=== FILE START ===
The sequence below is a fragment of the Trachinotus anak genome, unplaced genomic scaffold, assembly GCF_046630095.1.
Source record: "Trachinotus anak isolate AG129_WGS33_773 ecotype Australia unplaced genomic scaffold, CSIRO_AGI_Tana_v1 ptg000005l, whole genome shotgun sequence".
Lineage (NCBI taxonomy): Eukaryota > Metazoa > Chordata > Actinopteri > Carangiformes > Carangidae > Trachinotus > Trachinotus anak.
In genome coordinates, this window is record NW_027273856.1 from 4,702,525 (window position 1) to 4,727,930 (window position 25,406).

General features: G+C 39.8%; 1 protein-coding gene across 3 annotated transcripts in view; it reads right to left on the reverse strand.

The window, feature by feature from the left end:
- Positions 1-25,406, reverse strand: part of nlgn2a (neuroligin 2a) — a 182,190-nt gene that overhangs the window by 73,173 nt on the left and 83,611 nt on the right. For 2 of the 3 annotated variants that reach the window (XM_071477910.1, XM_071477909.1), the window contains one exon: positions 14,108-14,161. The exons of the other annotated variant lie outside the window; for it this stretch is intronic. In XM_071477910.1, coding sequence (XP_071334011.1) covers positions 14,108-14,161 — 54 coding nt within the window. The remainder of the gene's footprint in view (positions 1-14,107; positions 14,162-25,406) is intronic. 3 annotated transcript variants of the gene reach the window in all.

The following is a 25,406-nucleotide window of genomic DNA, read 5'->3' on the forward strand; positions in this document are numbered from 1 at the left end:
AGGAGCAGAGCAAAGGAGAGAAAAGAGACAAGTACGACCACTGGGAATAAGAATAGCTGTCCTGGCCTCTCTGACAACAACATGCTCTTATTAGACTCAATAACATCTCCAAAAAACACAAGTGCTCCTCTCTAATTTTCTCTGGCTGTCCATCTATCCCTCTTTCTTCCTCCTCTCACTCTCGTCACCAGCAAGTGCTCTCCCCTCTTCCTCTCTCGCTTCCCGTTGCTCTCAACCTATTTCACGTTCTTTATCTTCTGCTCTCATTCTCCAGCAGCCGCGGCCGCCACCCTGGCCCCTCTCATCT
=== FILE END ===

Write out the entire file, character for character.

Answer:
The sequence below is a fragment of the Trachinotus anak genome, unplaced genomic scaffold, assembly GCF_046630095.1.
Source record: "Trachinotus anak isolate AG129_WGS33_773 ecotype Australia unplaced genomic scaffold, CSIRO_AGI_Tana_v1 ptg000005l, whole genome shotgun sequence".
Lineage (NCBI taxonomy): Eukaryota > Metazoa > Chordata > Actinopteri > Carangiformes > Carangidae > Trachinotus > Trachinotus anak.
In genome coordinates, this window is record NW_027273856.1 from 4,702,525 (window position 1) to 4,727,930 (window position 25,406).

General features: G+C 39.8%; 1 protein-coding gene across 3 annotated transcripts in view; it reads right to left on the reverse strand.

The window, feature by feature from the left end:
- Positions 1-25,406, reverse strand: part of nlgn2a (neuroligin 2a) — a 182,190-nt gene that overhangs the window by 73,173 nt on the left and 83,611 nt on the right. For 2 of the 3 annotated variants that reach the window (XM_071477910.1, XM_071477909.1), the window contains one exon: positions 14,108-14,161. The exons of the other annotated variant lie outside the window; for it this stretch is intronic. In XM_071477910.1, coding sequence (XP_071334011.1) covers positions 14,108-14,161 — 54 coding nt within the window. The remainder of the gene's footprint in view (positions 1-14,107; positions 14,162-25,406) is intronic. 3 annotated transcript variants of the gene reach the window in all.

The following is a 25,406-nucleotide window of genomic DNA, read 5'->3' on the forward strand; positions in this document are numbered from 1 at the left end:
AGGAGCAGAGCAAAGGAGAGAAAAGAGACAAGTACGACCACTGGGAATAAGAATAGCTGTCCTGGCCTCTCTGACAACAACATGCTCTTATTAGACTCAATAACATCTCCAAAAAACACAAGTGCTCCTCTCTAATTTTCTCTGGCTGTCCATCTATCCCTCTTTCTTCCTCCTCTCACTCTCGTCACCAGCAAGTGCTCTCCCCTCTTCCTCTCTCGCTTCCCGTTGCTCTCAACCTATTTCACGTTCTTTATCTTCTGCTCTCATTCTCCAGCAGCCGCGGCCGCCACCCTGGCCCCTCTCATCT